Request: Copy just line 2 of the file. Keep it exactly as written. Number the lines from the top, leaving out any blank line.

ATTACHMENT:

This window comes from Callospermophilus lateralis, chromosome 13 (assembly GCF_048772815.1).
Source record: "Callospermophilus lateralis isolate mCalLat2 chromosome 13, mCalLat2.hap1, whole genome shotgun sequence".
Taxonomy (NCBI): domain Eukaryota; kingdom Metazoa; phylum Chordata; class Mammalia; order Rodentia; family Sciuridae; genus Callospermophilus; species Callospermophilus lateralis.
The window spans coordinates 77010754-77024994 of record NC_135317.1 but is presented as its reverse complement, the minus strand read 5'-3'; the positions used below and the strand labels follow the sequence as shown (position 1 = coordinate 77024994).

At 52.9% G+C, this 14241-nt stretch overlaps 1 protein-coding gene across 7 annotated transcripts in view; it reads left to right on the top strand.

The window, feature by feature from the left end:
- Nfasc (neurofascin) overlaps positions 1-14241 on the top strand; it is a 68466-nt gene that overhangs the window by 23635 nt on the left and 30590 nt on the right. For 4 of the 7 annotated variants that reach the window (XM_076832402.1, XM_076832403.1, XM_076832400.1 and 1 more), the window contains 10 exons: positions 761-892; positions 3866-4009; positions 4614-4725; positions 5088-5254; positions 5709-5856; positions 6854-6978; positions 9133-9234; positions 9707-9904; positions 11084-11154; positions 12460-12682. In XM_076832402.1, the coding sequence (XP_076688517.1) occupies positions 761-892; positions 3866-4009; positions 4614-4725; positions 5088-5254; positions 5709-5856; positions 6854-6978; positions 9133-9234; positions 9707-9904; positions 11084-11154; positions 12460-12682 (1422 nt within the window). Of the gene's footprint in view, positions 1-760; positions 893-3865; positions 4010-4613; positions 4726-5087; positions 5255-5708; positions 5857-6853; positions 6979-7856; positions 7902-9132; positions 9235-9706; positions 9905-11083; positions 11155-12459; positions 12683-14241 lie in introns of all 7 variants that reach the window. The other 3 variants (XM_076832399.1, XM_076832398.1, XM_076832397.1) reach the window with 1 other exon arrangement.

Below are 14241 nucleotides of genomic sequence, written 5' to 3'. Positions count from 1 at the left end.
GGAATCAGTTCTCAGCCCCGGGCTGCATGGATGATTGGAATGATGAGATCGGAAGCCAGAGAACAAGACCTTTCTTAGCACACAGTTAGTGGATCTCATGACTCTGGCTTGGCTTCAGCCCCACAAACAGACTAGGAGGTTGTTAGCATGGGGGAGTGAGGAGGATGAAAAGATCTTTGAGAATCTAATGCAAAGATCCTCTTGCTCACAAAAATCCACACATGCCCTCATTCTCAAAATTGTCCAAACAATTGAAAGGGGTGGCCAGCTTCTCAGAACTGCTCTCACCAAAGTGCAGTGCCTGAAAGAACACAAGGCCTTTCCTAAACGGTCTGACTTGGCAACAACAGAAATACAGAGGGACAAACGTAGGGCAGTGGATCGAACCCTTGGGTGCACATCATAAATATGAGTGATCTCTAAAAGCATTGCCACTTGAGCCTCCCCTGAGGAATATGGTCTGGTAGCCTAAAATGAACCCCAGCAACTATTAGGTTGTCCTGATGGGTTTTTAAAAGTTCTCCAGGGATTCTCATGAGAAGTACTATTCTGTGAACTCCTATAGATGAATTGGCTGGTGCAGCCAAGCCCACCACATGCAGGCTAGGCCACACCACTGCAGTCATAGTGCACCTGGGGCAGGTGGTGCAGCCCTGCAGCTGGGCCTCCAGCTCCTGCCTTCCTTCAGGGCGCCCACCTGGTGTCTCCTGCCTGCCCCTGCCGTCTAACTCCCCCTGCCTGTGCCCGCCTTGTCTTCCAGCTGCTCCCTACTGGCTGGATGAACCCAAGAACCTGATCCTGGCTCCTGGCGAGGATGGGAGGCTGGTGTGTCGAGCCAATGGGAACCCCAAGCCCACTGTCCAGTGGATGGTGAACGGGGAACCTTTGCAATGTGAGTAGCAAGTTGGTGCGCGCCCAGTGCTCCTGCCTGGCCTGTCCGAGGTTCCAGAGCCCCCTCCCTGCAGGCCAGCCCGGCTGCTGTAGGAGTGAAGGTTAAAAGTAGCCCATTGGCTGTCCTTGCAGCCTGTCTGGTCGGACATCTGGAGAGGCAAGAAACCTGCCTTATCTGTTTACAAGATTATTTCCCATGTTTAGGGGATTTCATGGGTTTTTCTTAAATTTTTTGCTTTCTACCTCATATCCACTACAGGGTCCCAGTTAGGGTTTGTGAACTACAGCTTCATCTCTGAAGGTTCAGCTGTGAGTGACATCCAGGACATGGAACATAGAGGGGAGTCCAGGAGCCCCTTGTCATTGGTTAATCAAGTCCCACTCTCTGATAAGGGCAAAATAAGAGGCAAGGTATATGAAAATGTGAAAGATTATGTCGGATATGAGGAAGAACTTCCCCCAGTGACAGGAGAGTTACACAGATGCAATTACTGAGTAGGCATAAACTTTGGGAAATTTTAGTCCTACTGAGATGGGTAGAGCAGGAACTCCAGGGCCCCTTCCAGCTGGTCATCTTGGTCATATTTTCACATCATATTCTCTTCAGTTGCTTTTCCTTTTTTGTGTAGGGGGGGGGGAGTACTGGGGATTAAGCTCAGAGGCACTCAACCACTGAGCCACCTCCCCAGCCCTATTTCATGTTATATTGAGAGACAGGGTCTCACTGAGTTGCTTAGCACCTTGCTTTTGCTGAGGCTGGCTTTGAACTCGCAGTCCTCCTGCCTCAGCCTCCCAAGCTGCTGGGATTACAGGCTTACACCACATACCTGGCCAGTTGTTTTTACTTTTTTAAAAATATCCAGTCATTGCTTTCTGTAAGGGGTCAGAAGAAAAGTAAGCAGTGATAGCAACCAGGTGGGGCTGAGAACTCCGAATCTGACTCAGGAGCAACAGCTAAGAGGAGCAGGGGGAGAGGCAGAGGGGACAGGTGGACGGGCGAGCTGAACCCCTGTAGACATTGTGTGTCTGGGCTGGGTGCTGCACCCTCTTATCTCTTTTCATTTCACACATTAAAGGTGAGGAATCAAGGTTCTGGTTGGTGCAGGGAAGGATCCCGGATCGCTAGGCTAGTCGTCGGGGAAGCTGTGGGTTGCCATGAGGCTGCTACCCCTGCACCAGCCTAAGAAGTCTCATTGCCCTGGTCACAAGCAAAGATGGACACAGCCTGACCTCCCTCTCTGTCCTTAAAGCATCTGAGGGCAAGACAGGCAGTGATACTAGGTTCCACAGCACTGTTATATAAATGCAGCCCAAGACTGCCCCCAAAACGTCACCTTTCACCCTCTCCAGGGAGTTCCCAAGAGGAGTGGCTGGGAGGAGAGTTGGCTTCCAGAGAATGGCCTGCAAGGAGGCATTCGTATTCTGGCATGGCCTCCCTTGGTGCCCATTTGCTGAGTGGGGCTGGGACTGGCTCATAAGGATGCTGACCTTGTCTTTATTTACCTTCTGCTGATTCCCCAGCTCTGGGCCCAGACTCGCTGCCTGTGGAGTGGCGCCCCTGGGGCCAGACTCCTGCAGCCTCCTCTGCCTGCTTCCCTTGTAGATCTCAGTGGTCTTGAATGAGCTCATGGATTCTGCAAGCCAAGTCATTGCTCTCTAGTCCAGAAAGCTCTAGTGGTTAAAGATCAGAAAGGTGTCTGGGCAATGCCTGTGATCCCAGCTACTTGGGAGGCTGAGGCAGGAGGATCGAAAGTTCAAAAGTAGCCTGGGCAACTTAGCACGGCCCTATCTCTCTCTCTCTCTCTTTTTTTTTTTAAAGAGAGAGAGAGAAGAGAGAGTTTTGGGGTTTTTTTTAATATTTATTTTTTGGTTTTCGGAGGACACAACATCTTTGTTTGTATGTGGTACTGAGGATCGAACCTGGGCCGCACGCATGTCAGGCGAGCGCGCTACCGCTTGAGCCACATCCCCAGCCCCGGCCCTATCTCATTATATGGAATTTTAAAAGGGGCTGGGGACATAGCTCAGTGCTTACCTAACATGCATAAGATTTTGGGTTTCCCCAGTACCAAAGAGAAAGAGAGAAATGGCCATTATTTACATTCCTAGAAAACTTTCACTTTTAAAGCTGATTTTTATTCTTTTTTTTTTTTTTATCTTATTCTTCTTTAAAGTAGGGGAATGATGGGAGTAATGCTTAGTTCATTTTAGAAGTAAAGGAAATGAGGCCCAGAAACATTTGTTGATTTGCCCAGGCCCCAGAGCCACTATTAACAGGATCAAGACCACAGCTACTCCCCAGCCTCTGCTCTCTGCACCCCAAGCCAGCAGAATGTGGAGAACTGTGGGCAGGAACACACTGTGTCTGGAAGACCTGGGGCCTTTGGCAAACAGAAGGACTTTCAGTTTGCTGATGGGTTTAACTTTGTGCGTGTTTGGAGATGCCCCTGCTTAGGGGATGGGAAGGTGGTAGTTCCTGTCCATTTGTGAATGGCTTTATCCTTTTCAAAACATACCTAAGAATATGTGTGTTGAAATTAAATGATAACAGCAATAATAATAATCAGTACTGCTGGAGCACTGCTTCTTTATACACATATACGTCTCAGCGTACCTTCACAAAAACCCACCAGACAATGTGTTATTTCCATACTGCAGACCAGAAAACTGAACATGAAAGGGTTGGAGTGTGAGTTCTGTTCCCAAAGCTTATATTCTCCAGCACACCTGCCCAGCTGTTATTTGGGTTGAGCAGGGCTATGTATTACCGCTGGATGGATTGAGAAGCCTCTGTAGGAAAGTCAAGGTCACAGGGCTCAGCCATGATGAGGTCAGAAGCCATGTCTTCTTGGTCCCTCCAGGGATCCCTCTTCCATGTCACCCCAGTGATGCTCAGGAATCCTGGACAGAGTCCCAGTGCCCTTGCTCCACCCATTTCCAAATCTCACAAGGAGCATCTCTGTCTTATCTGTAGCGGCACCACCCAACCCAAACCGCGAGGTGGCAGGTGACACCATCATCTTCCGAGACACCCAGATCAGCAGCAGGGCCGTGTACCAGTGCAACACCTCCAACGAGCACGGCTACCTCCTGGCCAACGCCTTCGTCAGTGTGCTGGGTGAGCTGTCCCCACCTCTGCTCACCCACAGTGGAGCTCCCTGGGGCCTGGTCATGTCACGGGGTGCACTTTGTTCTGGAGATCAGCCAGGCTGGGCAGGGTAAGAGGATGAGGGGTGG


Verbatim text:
Source record: "Callospermophilus lateralis isolate mCalLat2 chromosome 13, mCalLat2.hap1, whole genome shotgun sequence".